To make a circuit with an LED we will use the Basic Education Shield with an attached breadboard. When mounted on your Arduino, the shield extends the board’s functionality as well adding few extra features. Read more about the breadboard here, and about the Basic Education Shield here.

If you make the circuit shown above, you will need to change the ‘Blink’ program to address pin number 8 instead of pin number 13. The program is as follows:

void setup() {
   pinMode(5, OUTPUT);

void loop() {
   digitalWrite(5, HIGH);
   digitalWrite(5, LOW);

You could also use variables to contain the number of the pin so that it will be easier to change the program if needed.

Just to remind you, variables are locations inside the computer’s memory where we can store numbers, characters or even full strings. Variables have a type (like int for number or String for a word) and a name that you can choose to be anything.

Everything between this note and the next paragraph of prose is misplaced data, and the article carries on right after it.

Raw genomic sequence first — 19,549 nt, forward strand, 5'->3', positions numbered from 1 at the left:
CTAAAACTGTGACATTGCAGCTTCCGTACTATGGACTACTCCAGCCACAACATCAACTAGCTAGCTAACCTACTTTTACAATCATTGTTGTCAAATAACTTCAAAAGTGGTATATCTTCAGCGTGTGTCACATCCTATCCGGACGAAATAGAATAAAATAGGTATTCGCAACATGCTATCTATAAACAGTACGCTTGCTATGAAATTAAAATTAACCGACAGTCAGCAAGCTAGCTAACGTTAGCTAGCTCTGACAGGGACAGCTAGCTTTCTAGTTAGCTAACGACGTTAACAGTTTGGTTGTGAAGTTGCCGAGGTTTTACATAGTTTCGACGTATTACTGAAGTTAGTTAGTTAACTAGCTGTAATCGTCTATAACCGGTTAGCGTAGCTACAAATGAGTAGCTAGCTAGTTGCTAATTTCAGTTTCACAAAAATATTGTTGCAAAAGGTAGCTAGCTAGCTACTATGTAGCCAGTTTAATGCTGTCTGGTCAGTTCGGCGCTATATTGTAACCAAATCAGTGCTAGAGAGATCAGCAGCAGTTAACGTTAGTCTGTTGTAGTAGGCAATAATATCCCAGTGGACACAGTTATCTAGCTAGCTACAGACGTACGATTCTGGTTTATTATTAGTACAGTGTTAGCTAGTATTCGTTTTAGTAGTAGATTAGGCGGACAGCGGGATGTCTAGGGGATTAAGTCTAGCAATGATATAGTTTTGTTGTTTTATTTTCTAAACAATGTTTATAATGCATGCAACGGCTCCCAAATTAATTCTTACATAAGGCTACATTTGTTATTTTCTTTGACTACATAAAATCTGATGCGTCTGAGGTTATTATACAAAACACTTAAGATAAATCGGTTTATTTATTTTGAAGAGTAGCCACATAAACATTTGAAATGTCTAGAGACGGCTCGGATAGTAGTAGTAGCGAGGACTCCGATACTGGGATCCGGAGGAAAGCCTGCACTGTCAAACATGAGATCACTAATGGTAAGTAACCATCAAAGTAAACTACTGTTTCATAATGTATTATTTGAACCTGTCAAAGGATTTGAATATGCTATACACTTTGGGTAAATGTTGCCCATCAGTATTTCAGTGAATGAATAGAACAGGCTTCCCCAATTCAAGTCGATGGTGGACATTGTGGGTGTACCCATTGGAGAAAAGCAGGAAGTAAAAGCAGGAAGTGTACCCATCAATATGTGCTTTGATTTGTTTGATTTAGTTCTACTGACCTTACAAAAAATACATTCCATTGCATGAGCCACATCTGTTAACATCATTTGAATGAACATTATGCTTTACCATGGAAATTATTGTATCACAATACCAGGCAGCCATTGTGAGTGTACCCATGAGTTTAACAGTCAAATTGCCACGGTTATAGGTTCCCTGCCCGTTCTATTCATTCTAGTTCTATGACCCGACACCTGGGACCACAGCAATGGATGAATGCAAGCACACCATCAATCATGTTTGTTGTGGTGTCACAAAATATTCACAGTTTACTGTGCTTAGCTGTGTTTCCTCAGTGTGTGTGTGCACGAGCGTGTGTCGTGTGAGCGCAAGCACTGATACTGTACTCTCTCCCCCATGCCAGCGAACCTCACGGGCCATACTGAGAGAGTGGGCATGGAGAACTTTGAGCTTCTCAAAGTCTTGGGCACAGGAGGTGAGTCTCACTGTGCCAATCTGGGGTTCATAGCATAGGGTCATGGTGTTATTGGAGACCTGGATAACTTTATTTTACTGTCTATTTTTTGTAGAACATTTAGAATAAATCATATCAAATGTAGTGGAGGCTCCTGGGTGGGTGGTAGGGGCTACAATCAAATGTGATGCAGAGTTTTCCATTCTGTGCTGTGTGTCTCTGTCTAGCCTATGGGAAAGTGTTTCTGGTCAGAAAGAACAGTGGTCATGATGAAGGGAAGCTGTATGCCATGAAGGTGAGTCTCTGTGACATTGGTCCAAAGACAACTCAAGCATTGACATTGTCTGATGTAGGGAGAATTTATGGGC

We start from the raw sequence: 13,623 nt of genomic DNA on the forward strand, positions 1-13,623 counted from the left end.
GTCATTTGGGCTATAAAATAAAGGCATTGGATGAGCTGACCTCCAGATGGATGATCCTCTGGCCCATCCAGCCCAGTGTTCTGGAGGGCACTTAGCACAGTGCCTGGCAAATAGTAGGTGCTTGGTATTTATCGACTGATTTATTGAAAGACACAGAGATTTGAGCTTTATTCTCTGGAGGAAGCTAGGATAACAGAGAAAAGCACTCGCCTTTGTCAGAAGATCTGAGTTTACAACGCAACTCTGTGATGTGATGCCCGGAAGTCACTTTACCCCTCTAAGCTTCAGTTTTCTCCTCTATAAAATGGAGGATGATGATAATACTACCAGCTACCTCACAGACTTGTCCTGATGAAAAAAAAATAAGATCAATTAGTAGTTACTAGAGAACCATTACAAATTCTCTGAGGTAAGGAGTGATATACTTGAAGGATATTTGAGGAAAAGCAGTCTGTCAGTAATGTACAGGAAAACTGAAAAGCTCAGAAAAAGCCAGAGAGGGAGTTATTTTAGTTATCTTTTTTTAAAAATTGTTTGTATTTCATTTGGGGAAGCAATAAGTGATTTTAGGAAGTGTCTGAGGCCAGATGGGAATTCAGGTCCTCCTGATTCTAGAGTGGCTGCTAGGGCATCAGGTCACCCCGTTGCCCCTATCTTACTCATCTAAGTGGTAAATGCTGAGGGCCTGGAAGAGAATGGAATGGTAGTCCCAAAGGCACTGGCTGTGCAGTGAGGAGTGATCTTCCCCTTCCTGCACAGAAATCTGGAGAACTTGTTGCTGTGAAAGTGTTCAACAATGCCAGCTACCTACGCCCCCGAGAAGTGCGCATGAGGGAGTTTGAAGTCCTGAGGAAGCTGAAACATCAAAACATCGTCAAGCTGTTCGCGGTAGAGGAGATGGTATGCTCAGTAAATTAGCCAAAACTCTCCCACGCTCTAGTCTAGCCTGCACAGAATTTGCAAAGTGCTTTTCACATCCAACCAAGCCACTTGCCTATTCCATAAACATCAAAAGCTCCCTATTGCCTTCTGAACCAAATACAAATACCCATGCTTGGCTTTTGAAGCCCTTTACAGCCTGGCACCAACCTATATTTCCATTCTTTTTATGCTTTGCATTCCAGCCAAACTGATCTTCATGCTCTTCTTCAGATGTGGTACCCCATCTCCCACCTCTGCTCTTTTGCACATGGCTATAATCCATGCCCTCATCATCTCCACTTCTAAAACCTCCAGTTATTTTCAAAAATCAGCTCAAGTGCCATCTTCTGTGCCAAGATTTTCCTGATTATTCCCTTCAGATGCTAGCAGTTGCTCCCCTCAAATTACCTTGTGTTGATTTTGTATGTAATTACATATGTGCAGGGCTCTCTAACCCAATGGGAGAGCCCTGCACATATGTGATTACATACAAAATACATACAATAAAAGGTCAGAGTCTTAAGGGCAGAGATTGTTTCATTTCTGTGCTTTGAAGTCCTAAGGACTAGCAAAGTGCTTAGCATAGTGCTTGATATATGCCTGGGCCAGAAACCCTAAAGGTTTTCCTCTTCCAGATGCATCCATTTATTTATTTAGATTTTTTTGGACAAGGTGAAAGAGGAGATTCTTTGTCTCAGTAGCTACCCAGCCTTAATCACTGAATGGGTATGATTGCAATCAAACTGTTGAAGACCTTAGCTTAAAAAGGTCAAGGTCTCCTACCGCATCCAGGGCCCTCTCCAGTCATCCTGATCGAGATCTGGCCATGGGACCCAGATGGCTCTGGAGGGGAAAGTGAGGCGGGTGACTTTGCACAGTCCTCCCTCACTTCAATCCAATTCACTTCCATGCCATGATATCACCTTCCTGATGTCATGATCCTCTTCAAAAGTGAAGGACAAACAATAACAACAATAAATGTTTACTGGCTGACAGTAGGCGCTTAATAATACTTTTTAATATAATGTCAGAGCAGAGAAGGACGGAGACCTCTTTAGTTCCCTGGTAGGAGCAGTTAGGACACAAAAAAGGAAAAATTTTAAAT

We will use a variable to store the number that represents the pin. By writing the program this way, you only have to replace the pin number at one location instead of three. This makes it easier to make changes. Let’s see how this will look like:

int ledPin = 5;

void setup() {
   pinMode(ledPin, OUTPUT);

void loop() {
   digitalWrite(ledPin, HIGH);
   digitalWrite(ledPin, LOW);

ledPin is a variable. In this case, the possible values are 0 to 13 which are of the digital pins on the Arduino board.

Of course, it is possible to connect and control more than one LED. In this week’s projects you will see that by connecting several LEDs, you can make what is called a VU-meter – a line of individually controlled LEDs. There are a few pre-written functions that we’ve made for you to make it simpler to use the VU-meter. Read more about the VU-meter here.

Note: We recommend that you do not use pins 0 or 1 in your projects unless you really need them. Those pins are used by the Arduino to send information the the computer. If you connect anything to them, the Arduino won’t be able to communicate with the computer or other devices using serial communication.